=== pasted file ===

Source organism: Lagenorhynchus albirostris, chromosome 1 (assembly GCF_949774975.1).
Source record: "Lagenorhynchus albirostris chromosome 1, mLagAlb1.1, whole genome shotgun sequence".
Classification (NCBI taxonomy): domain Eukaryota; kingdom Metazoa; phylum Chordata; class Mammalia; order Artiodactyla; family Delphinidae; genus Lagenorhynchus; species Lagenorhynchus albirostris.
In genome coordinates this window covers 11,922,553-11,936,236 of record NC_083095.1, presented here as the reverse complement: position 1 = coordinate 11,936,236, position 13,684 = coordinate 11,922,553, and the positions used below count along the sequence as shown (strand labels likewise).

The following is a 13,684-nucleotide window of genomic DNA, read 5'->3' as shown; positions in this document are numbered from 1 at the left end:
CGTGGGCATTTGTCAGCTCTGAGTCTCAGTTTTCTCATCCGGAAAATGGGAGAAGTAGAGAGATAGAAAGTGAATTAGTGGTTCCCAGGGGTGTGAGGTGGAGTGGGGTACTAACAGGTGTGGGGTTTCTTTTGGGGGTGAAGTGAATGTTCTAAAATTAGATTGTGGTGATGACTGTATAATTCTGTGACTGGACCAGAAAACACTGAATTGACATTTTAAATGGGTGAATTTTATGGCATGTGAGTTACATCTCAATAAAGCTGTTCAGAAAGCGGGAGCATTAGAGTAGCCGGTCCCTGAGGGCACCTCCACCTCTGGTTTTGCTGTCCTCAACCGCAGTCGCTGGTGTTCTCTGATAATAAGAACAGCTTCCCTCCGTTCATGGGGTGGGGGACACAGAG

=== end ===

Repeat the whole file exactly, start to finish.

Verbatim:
Source organism: Lagenorhynchus albirostris, chromosome 1 (assembly GCF_949774975.1).
Source record: "Lagenorhynchus albirostris chromosome 1, mLagAlb1.1, whole genome shotgun sequence".
Classification (NCBI taxonomy): domain Eukaryota; kingdom Metazoa; phylum Chordata; class Mammalia; order Artiodactyla; family Delphinidae; genus Lagenorhynchus; species Lagenorhynchus albirostris.
In genome coordinates this window covers 11,922,553-11,936,236 of record NC_083095.1, presented here as the reverse complement: position 1 = coordinate 11,936,236, position 13,684 = coordinate 11,922,553, and the positions used below count along the sequence as shown (strand labels likewise).

The following is a 13,684-nucleotide window of genomic DNA, read 5'->3' as shown; positions in this document are numbered from 1 at the left end:
CGTGGGCATTTGTCAGCTCTGAGTCTCAGTTTTCTCATCCGGAAAATGGGAGAAGTAGAGAGATAGAAAGTGAATTAGTGGTTCCCAGGGGTGTGAGGTGGAGTGGGGTACTAACAGGTGTGGGGTTTCTTTTGGGGGTGAAGTGAATGTTCTAAAATTAGATTGTGGTGATGACTGTATAATTCTGTGACTGGACCAGAAAACACTGAATTGACATTTTAAATGGGTGAATTTTATGGCATGTGAGTTACATCTCAATAAAGCTGTTCAGAAAGCGGGAGCATTAGAGTAGCCGGTCCCTGAGGGCACCTCCACCTCTGGTTTTGCTGTCCTCAACCGCAGTCGCTGGTGTTCTCTGATAATAAGAACAGCTTCCCTCCGTTCATGGGGTGGGGGACACAGAG